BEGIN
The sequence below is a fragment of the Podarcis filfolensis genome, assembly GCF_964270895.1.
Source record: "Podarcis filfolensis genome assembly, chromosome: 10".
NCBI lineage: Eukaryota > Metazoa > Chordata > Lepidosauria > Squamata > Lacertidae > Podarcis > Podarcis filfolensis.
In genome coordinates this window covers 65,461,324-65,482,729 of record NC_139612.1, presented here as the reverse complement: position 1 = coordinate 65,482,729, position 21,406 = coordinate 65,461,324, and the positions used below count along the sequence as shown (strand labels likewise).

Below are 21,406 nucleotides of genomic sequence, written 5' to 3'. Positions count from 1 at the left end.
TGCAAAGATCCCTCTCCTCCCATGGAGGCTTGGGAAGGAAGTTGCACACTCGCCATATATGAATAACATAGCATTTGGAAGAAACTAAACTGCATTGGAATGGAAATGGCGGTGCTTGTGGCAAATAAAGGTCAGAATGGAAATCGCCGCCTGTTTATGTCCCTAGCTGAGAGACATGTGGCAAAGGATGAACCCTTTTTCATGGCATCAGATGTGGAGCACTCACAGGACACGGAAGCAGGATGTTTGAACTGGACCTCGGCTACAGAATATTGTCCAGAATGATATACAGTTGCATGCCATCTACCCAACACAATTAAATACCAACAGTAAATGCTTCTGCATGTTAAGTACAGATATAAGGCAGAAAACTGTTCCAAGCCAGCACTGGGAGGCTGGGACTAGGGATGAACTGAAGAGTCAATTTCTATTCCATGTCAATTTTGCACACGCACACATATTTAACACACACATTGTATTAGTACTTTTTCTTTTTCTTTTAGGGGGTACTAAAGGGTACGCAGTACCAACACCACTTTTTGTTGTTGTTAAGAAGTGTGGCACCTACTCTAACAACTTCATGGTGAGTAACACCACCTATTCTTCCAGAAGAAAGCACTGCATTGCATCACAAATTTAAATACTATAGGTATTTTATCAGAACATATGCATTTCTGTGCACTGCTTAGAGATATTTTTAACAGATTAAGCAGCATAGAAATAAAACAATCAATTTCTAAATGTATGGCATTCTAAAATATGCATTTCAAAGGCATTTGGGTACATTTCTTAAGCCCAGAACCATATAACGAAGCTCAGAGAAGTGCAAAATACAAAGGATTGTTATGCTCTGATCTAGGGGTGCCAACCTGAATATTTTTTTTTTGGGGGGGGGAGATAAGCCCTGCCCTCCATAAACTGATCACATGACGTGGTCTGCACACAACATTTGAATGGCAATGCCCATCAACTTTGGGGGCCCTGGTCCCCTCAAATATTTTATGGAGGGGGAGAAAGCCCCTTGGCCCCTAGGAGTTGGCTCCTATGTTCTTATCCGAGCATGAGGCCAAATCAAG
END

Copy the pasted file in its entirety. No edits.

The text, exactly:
The sequence below is a fragment of the Podarcis filfolensis genome, assembly GCF_964270895.1.
Source record: "Podarcis filfolensis genome assembly, chromosome: 10".
NCBI lineage: Eukaryota > Metazoa > Chordata > Lepidosauria > Squamata > Lacertidae > Podarcis > Podarcis filfolensis.
In genome coordinates this window covers 65,461,324-65,482,729 of record NC_139612.1, presented here as the reverse complement: position 1 = coordinate 65,482,729, position 21,406 = coordinate 65,461,324, and the positions used below count along the sequence as shown (strand labels likewise).

Below are 21,406 nucleotides of genomic sequence, written 5' to 3'. Positions count from 1 at the left end.
TGCAAAGATCCCTCTCCTCCCATGGAGGCTTGGGAAGGAAGTTGCACACTCGCCATATATGAATAACATAGCATTTGGAAGAAACTAAACTGCATTGGAATGGAAATGGCGGTGCTTGTGGCAAATAAAGGTCAGAATGGAAATCGCCGCCTGTTTATGTCCCTAGCTGAGAGACATGTGGCAAAGGATGAACCCTTTTTCATGGCATCAGATGTGGAGCACTCACAGGACACGGAAGCAGGATGTTTGAACTGGACCTCGGCTACAGAATATTGTCCAGAATGATATACAGTTGCATGCCATCTACCCAACACAATTAAATACCAACAGTAAATGCTTCTGCATGTTAAGTACAGATATAAGGCAGAAAACTGTTCCAAGCCAGCACTGGGAGGCTGGGACTAGGGATGAACTGAAGAGTCAATTTCTATTCCATGTCAATTTTGCACACGCACACATATTTAACACACACATTGTATTAGTACTTTTTCTTTTTCTTTTAGGGGGTACTAAAGGGTACGCAGTACCAACACCACTTTTTGTTGTTGTTAAGAAGTGTGGCACCTACTCTAACAACTTCATGGTGAGTAACACCACCTATTCTTCCAGAAGAAAGCACTGCATTGCATCACAAATTTAAATACTATAGGTATTTTATCAGAACATATGCATTTCTGTGCACTGCTTAGAGATATTTTTAACAGATTAAGCAGCATAGAAATAAAACAATCAATTTCTAAATGTATGGCATTCTAAAATATGCATTTCAAAGGCATTTGGGTACATTTCTTAAGCCCAGAACCATATAACGAAGCTCAGAGAAGTGCAAAATACAAAGGATTGTTATGCTCTGATCTAGGGGTGCCAACCTGAATATTTTTTTTTTGGGGGGGGGAGATAAGCCCTGCCCTCCATAAACTGATCACATGACGTGGTCTGCACACAACATTTGAATGGCAATGCCCATCAACTTTGGGGGCCCTGGTCCCCTCAAATATTTTATGGAGGGGGAGAAAGCCCCTTGGCCCCTAGGAGTTGGCTCCTATGTTCTTATCCGAGCATGAGGCCAAATCAAG